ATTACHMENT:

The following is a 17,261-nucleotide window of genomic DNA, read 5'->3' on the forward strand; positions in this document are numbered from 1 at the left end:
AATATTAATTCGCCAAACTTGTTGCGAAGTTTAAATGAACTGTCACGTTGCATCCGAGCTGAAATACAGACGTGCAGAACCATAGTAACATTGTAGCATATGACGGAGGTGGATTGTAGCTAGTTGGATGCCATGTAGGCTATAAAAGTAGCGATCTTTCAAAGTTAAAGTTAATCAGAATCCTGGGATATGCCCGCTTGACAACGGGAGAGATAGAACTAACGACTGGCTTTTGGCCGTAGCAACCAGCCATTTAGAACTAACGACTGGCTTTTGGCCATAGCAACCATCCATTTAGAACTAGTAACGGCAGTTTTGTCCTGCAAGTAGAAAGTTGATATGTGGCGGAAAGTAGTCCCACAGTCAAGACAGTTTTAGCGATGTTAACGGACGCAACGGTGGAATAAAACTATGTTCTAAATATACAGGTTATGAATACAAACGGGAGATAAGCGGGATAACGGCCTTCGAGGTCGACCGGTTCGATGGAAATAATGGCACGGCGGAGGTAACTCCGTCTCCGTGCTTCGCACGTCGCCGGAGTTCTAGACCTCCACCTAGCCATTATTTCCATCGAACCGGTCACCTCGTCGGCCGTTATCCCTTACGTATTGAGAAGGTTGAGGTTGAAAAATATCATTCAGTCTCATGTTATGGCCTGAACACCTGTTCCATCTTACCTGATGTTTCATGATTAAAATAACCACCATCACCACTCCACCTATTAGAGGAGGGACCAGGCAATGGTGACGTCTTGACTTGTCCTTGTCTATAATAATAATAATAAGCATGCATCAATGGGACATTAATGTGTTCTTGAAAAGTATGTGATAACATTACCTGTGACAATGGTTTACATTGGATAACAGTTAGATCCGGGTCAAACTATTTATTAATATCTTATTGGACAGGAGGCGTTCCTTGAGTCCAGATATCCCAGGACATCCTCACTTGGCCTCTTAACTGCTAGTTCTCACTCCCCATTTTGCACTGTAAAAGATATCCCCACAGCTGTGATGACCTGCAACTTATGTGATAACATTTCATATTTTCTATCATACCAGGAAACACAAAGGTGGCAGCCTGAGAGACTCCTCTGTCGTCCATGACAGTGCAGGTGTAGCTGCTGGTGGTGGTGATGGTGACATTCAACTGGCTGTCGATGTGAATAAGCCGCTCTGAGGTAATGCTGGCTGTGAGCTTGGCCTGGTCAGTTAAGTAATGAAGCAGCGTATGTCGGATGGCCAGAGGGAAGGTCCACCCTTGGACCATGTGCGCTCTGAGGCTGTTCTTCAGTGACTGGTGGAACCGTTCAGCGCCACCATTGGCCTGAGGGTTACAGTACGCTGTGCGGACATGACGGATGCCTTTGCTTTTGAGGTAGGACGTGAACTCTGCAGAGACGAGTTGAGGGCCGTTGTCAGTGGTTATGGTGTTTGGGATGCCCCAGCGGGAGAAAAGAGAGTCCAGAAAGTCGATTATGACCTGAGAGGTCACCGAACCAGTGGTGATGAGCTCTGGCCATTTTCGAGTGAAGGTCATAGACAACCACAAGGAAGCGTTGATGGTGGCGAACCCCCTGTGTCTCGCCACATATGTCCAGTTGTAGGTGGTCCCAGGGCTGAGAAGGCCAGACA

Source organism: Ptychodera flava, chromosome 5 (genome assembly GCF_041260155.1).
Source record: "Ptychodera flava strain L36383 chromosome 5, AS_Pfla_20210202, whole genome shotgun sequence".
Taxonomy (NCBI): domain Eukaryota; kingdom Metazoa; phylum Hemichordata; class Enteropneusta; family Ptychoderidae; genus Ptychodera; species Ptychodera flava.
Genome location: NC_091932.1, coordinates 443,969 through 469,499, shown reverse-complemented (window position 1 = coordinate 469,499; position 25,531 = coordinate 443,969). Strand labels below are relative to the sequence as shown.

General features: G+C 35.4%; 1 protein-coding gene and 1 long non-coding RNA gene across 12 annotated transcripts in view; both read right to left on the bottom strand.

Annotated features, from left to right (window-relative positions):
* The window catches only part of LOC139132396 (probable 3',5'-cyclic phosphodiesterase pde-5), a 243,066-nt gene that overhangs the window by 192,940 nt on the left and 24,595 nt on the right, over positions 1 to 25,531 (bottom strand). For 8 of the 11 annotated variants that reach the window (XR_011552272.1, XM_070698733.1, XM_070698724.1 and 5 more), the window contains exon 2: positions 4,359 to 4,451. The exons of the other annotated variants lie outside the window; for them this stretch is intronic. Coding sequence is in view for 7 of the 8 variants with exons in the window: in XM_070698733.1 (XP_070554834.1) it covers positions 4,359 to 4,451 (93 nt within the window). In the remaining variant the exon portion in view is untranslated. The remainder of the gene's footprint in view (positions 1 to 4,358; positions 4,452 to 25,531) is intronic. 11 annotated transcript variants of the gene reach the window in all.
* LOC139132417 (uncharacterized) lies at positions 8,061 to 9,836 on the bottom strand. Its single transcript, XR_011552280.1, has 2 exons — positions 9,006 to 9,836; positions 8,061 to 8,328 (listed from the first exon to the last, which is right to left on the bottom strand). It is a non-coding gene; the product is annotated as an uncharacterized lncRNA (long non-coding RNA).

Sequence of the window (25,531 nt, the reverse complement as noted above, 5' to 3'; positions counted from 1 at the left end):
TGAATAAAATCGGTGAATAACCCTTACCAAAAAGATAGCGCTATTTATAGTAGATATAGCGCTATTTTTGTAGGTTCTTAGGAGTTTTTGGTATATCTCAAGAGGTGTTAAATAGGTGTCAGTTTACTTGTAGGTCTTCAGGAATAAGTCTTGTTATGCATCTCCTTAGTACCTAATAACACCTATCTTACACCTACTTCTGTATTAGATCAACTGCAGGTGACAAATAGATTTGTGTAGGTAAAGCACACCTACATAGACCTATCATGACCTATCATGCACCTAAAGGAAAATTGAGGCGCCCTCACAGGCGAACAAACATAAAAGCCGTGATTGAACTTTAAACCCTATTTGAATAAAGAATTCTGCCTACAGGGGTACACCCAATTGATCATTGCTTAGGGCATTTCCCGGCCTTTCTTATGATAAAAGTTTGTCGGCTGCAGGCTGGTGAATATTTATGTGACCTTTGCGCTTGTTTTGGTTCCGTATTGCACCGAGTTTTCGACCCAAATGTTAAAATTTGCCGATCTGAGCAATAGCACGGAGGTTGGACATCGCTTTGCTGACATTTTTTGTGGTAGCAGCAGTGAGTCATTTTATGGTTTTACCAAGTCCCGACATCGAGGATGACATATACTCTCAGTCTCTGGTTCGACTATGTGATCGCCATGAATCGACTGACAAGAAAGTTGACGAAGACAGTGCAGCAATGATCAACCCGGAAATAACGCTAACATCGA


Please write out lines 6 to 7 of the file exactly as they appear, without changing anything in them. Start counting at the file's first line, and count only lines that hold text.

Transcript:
Genome location: NC_091932.1, coordinates 443,969 through 469,499, shown reverse-complemented (window position 1 = coordinate 469,499; position 25,531 = coordinate 443,969). Strand labels below are relative to the sequence as shown.

General features: G+C 35.4%; 1 protein-coding gene and 1 long non-coding RNA gene across 12 annotated transcripts in view; both read right to left on the bottom strand.